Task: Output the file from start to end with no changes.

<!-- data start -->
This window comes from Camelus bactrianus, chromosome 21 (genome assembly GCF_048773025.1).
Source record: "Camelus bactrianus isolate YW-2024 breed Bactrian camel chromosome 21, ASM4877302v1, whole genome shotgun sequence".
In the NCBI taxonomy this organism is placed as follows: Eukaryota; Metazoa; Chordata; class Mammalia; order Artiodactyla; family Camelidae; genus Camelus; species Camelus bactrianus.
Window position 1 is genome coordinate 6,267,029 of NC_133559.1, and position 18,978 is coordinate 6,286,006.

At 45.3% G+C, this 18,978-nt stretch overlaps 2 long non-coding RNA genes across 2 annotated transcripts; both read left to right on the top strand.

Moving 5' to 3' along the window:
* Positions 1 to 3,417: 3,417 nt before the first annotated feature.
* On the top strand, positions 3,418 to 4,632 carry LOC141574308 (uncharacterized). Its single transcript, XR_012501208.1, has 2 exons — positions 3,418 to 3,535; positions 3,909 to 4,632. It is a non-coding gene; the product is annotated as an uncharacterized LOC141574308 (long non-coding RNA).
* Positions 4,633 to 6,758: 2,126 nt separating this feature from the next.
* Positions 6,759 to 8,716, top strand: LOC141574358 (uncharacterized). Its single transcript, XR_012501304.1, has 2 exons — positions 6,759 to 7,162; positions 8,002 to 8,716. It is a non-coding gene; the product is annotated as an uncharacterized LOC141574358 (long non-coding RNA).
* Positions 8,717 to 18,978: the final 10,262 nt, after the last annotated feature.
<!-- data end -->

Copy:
This window comes from Camelus bactrianus, chromosome 21 (genome assembly GCF_048773025.1).
Source record: "Camelus bactrianus isolate YW-2024 breed Bactrian camel chromosome 21, ASM4877302v1, whole genome shotgun sequence".
In the NCBI taxonomy this organism is placed as follows: Eukaryota; Metazoa; Chordata; class Mammalia; order Artiodactyla; family Camelidae; genus Camelus; species Camelus bactrianus.
Window position 1 is genome coordinate 6,267,029 of NC_133559.1, and position 18,978 is coordinate 6,286,006.

At 45.3% G+C, this 18,978-nt stretch overlaps 2 long non-coding RNA genes across 2 annotated transcripts; both read left to right on the top strand.

Moving 5' to 3' along the window:
* Positions 1 to 3,417: 3,417 nt before the first annotated feature.
* On the top strand, positions 3,418 to 4,632 carry LOC141574308 (uncharacterized). Its single transcript, XR_012501208.1, has 2 exons — positions 3,418 to 3,535; positions 3,909 to 4,632. It is a non-coding gene; the product is annotated as an uncharacterized LOC141574308 (long non-coding RNA).
* Positions 4,633 to 6,758: 2,126 nt separating this feature from the next.
* Positions 6,759 to 8,716, top strand: LOC141574358 (uncharacterized). Its single transcript, XR_012501304.1, has 2 exons — positions 6,759 to 7,162; positions 8,002 to 8,716. It is a non-coding gene; the product is annotated as an uncharacterized LOC141574358 (long non-coding RNA).
* Positions 8,717 to 18,978: the final 10,262 nt, after the last annotated feature.